One of the many open questions raised by the first-ever gravitational-wave observation of a neutron-star merger is what happened to the two neutron stars in the aftermath – did they form a black hole or a neutron star, or both?

The gravitational-wave signal from the LIGO–Virgo detectors provides clear evidence that the merger involved two neutron stars with a combined mass of a small black hole. However, exactly how the two bodies joined together could not be observed because the frequency of the gravitational waves given off just before and during the merger were too high frequency to be seen in the detectors. Furthermore, there was no post-merger signal observed from the object created in the collision.

Four possible outcomes

There are four possible outcomes of the merger, according to Jim Hough of the University of Glasgow. One involves the two neutron stars merging to form another neutron star. Or a "hypermassive neutron star" could be formed, which would decay in less than a second into a black hole. The third option is the creation of a "supermassive neutron star" that decays into a black hole within a few hours. The final possibility is the direct formation of a black hole.

The merger produced a gamma-ray burst that is associated with the formation of a powerful jet of material being ejected from the merged object. Unfortunately, this does not narrow the options, according to Francesco Pannarale of Cardiff University, because such a jet could be formed by either a black hole or a rapidly spinning neutron star. "It's not clear cut which one we have seen," says Pannarale.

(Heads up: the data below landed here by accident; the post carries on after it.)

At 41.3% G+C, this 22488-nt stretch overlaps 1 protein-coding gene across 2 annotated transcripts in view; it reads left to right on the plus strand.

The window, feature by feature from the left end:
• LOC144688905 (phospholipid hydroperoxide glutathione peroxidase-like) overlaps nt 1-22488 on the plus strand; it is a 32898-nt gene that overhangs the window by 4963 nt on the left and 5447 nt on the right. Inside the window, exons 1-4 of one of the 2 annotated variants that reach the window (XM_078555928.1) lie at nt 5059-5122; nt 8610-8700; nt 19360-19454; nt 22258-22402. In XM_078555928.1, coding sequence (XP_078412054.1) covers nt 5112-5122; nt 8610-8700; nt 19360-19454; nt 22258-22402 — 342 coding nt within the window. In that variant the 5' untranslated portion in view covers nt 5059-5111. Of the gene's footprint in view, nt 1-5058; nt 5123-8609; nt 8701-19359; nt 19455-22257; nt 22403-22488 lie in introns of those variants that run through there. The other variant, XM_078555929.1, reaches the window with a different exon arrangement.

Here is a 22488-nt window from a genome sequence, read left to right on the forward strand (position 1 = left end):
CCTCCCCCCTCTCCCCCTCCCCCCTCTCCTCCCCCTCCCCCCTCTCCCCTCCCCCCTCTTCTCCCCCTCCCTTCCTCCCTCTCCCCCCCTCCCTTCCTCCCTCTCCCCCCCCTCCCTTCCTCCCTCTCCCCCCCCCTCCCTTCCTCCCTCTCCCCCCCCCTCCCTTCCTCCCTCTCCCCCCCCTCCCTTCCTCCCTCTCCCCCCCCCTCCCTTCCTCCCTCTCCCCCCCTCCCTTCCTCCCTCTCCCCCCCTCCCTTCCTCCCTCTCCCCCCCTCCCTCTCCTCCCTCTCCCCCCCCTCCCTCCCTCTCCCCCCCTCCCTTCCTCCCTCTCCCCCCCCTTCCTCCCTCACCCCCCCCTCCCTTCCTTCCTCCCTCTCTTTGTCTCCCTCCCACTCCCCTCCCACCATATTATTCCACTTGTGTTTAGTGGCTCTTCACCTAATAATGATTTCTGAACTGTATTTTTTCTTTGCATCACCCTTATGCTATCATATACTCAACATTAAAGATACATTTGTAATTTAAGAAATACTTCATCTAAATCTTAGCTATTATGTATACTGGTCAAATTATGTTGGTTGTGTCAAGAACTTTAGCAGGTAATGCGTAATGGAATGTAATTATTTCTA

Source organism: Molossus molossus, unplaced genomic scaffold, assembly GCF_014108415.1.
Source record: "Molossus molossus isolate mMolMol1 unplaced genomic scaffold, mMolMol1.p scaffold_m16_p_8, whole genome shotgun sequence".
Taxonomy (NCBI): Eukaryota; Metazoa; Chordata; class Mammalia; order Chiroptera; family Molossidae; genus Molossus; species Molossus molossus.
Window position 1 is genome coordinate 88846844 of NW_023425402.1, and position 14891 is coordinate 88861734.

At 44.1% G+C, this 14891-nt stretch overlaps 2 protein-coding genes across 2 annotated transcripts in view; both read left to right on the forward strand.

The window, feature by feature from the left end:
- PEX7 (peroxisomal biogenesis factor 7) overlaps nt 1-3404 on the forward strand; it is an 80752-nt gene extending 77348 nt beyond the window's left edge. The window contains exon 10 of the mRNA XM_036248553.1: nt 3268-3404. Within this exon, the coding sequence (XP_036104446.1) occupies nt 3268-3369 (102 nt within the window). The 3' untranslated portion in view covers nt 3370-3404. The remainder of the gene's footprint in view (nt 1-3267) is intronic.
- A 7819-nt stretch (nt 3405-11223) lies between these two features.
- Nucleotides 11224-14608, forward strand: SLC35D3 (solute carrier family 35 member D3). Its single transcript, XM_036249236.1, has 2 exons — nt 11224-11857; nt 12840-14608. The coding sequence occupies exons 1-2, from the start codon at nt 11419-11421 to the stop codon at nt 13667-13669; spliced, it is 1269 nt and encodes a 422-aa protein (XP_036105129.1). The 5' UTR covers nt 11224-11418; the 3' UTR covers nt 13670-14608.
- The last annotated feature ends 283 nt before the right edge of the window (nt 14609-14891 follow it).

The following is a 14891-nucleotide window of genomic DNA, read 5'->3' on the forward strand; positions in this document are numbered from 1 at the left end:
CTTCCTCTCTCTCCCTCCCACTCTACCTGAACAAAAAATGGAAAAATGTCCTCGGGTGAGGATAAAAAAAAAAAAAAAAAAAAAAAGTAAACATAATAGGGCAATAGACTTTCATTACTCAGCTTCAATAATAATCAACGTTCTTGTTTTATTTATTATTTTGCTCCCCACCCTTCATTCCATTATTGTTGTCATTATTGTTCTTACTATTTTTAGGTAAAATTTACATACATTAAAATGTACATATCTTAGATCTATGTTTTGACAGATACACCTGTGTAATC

Missing X-rays

However, Phil Evans of the University of Leicester points out that if the merger had formed a neutron star that lasted for more than a few hours, then a characteristic X-ray signal should have been observed. "We have comprehensively ruled that out," he says, "So if there was a neutron star, it did not last very long".

Indeed, there is some evidence in favour of short-lived intermediary neutron star in the ultraviolet radiation that was detected shortly after the merger. "This would involve a source of neutrinos, which could come from the surface of a hypermassive neutron star," explains Evans. "So it's possible that a neutron star was formed at least for a very short time – but we can't be certain."

  • There is much more about neutron-star mergers and other cosmic events that can be studied by LIGO–Virgo in the Physics World Discovery book Multimessenger Astronomy